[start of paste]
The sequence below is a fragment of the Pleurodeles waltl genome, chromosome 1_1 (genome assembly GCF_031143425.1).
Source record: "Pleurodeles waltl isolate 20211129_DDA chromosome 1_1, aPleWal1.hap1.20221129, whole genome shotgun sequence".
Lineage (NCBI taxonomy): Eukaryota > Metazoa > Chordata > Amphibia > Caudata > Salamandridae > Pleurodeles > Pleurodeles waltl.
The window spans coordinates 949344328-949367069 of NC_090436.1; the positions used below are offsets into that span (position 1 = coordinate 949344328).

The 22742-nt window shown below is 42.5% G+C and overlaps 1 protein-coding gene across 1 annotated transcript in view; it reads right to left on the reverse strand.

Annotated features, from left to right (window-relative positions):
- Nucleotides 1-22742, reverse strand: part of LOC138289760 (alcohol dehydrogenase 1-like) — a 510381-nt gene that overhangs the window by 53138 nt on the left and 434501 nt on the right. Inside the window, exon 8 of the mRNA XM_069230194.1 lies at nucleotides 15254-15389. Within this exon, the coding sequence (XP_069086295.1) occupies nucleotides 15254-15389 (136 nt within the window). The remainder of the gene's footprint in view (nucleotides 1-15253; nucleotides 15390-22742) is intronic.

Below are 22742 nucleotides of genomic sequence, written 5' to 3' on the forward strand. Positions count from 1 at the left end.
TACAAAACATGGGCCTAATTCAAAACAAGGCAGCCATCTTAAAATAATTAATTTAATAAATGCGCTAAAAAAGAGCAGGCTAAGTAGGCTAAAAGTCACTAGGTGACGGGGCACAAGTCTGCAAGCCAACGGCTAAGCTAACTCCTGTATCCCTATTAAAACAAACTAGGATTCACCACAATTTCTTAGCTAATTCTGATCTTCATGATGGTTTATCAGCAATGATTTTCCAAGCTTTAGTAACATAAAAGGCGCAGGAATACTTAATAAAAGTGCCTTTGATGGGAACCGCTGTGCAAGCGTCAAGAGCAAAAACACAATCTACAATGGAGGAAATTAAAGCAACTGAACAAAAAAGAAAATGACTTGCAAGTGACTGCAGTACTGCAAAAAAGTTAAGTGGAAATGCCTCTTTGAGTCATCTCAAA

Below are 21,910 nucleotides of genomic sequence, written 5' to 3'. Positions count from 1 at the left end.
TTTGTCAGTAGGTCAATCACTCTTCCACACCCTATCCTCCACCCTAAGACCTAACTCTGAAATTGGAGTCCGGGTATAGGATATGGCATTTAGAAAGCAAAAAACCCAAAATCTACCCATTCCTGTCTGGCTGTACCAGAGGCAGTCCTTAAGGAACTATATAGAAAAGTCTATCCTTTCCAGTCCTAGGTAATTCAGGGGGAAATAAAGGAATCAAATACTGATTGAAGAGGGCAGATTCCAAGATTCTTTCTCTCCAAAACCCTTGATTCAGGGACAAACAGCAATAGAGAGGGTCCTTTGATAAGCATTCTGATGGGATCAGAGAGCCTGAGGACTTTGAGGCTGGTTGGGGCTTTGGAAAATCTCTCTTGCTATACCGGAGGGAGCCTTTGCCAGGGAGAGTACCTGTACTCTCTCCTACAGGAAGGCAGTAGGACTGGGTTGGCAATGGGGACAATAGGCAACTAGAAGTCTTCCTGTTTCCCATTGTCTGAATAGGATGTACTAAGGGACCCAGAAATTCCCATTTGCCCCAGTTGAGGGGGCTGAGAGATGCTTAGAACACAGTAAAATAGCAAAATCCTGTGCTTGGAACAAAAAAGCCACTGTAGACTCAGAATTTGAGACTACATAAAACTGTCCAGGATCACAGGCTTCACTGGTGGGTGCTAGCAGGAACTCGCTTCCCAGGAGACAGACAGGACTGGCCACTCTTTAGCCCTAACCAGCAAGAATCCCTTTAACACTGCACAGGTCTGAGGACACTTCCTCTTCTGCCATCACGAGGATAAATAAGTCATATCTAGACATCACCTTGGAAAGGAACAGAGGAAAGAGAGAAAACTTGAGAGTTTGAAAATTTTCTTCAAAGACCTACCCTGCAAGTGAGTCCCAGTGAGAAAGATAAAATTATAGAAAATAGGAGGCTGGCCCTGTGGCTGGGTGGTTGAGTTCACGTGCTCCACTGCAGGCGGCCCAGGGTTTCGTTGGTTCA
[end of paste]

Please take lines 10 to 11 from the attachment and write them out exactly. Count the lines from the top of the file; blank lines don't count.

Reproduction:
Below are 21,910 nucleotides of genomic sequence, written 5' to 3'. Positions count from 1 at the left end.
TTTGTCAGTAGGTCAATCACTCTTCCACACCCTATCCTCCACCCTAAGACCTAACTCTGAAATTGGAGTCCGGGTATAGGATATGGCATTTAGAAAGCAAAAAACCCAAAATCTACCCATTCCTGTCTGGCTGTACCAGAGGCAGTCCTTAAGGAACTATATAGAAAAGTCTATCCTTTCCAGTCCTAGGTAATTCAGGGGGAAATAAAGGAATCAAATACTGATTGAAGAGGGCAGATTCCAAGATTCTTTCTCTCCAAAACCCTTGATTCAGGGACAAACAGCAATAGAGAGGGTCCTTTGATAAGCATTCTGATGGGATCAGAGAGCCTGAGGACTTTGAGGCTGGTTGGGGCTTTGGAAAATCTCTCTTGCTATACCGGAGGGAGCCTTTGCCAGGGAGAGTACCTGTACTCTCTCCTACAGGAAGGCAGTAGGACTGGGTTGGCAATGGGGACAATAGGCAACTAGAAGTCTTCCTGTTTCCCATTGTCTGAATAGGATGTACTAAGGGACCCAGAAATTCCCATTTGCCCCAGTTGAGGGGGCTGAGAGATGCTTAGAACACAGTAAAATAGCAAAATCCTGTGCTTGGAACAAAAAAGCCACTGTAGACTCAGAATTTGAGACTACATAAAACTGTCCAGGATCACAGGCTTCACTGGTGGGTGCTAGCAGGAACTCGCTTCCCAGGAGACAGACAGGACTGGCCACTCTTTAGCCCTAACCAGCAAGAATCCCTTTAACACTGCACAGGTCTGAGGACACTTCCTCTTCTGCCATCACGAGGATAAATAAGTCATATCTAGACATCACCTTGGAAAGGAACAGAGGAAAGAGAGAAAACTTGAGAGTTTGAAAATTTTCTTCAAAGACCTACCCTGCAAGTGAGTCCCAGTGAGAAAGATAAAATTATAGAAAATAGGAGGCTGGCCCTGTGGCTGGGTGGTTGAGTTCACGTGCTCCACTGCAGGCGGCCCAGGGTTTCGTTGGTTCA